In his Black Skins, White Masks, Franz Fanon elaborates on the artificiality of the terms ‘black’ and ‘white’, which – in themselves – do not hold a lot of meaning, but instead have been inscribed with meaning within the racial discourse. For the longest time, however, it has been the privilege of the white man to construct these racial differences within and by the means of the racial discourse. Throughout the centuries, the word ‘black’ has been ascribed mostly with negative terms and has thus led to the association of blackness with negativity. This formation of meaning works primarily through the use of “a galaxy of erosive stereotypes”, a number of which Fanon recalls as follows: “The Negro is an animal, the Negro is bad, the Negro is mean, the Negro is ugly.” Although the stereotypes which post World War II U.S.-American society attaches to Afro-Americans may be slightly more detailed and facetted than the abovementioned examples, they still are all but positive. While the Beat Generation – as it is represented by Mailer and most famously by Jack Kerouac – did not produce positive stereotypes to replace the antiquated, negative ones, they now attached positive connotations to them. ‘Dirt’ began standing for a down-to-earth life, ‘physicality’ for strength, ‘sexuality’ for masculinity and purity, ‘labor’ for self-sufficiency, ‘enthusiasm and spontaneity’ for freedom.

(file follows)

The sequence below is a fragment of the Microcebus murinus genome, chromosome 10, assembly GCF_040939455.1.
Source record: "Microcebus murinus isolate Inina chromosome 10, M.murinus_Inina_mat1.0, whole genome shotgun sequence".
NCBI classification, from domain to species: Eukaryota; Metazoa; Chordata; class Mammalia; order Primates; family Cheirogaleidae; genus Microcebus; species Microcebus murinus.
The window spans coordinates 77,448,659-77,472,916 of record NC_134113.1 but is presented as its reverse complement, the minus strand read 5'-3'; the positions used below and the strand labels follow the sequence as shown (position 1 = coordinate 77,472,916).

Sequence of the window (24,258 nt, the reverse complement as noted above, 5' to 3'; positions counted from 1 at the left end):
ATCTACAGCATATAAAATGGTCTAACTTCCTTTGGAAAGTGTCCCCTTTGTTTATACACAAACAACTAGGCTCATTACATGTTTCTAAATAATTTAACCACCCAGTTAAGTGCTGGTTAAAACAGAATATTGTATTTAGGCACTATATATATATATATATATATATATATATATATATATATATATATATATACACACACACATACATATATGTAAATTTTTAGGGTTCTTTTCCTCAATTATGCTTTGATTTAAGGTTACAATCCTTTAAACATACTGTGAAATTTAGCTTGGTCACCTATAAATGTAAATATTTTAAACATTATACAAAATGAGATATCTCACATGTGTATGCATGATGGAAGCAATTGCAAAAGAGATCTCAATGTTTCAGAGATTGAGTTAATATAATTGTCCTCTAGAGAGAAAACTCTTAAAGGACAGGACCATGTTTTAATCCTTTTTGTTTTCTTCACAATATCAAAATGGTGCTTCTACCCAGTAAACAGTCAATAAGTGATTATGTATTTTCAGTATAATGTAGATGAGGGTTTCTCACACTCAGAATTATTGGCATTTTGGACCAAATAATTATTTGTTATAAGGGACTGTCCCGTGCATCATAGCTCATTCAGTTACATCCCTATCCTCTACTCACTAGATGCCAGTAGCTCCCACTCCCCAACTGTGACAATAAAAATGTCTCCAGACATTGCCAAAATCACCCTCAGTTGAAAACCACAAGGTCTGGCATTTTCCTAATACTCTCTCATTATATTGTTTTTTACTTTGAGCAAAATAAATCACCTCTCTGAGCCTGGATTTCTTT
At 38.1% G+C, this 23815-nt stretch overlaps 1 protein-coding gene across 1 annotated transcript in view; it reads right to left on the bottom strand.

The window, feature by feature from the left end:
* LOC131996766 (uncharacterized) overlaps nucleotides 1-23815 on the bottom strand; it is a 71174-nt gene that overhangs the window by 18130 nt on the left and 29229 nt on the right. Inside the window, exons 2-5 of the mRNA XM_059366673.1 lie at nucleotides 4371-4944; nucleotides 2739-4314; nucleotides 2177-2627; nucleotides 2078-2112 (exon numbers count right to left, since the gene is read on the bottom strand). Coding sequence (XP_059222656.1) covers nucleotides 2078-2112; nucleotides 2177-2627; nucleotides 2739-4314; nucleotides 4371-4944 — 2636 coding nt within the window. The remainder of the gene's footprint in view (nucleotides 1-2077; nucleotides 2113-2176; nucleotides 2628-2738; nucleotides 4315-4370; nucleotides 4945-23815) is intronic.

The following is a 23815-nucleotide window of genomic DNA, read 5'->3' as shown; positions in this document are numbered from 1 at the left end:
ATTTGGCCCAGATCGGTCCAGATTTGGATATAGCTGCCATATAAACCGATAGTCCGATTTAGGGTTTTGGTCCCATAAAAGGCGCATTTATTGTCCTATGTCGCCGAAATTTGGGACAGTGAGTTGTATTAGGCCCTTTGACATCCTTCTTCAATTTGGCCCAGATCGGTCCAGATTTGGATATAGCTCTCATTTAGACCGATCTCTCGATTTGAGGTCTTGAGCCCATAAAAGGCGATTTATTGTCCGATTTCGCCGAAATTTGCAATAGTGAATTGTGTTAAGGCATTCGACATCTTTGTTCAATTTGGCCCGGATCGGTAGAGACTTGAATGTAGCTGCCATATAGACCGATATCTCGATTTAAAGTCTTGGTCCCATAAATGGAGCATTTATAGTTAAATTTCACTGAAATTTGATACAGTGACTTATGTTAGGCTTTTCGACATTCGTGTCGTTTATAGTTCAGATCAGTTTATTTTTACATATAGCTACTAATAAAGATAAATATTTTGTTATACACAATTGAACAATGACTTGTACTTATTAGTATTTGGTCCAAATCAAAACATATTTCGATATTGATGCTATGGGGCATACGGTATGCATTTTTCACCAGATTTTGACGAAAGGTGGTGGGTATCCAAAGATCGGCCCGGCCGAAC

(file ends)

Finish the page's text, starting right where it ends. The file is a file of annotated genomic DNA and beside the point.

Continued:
In his essay The White Negro, Norman Mailer claims that “[t]he hipster had absorbed the existentialist synapses of the Negro, and for practical purposes could be considered a white Negro.” He bases this thesis upon the equalisation of the aftermath of World War II, the Holocaust and the atom bomb, and the “psychic havoc” that these had wreaked especially on the minds of young Americans, with the aftermath of slavery – the hatred, degradation, unfair and violent treatment – which Afro-Americans had and still have to deal with every day. According to Mailer, the young existentialist freely accepts looming danger as his constant companion, just like the Afro-American is forced to, and thus chooses to adopt the Afro-American as his role-model, who “kept for his survival the art of the primitive”. Once more, the same old stereotype of ‘black’ as a signifier for primitivism is evoked. However, from the perspective of a Hipster, Mailer interprets it in a positive way, namely a celebration of purity and life: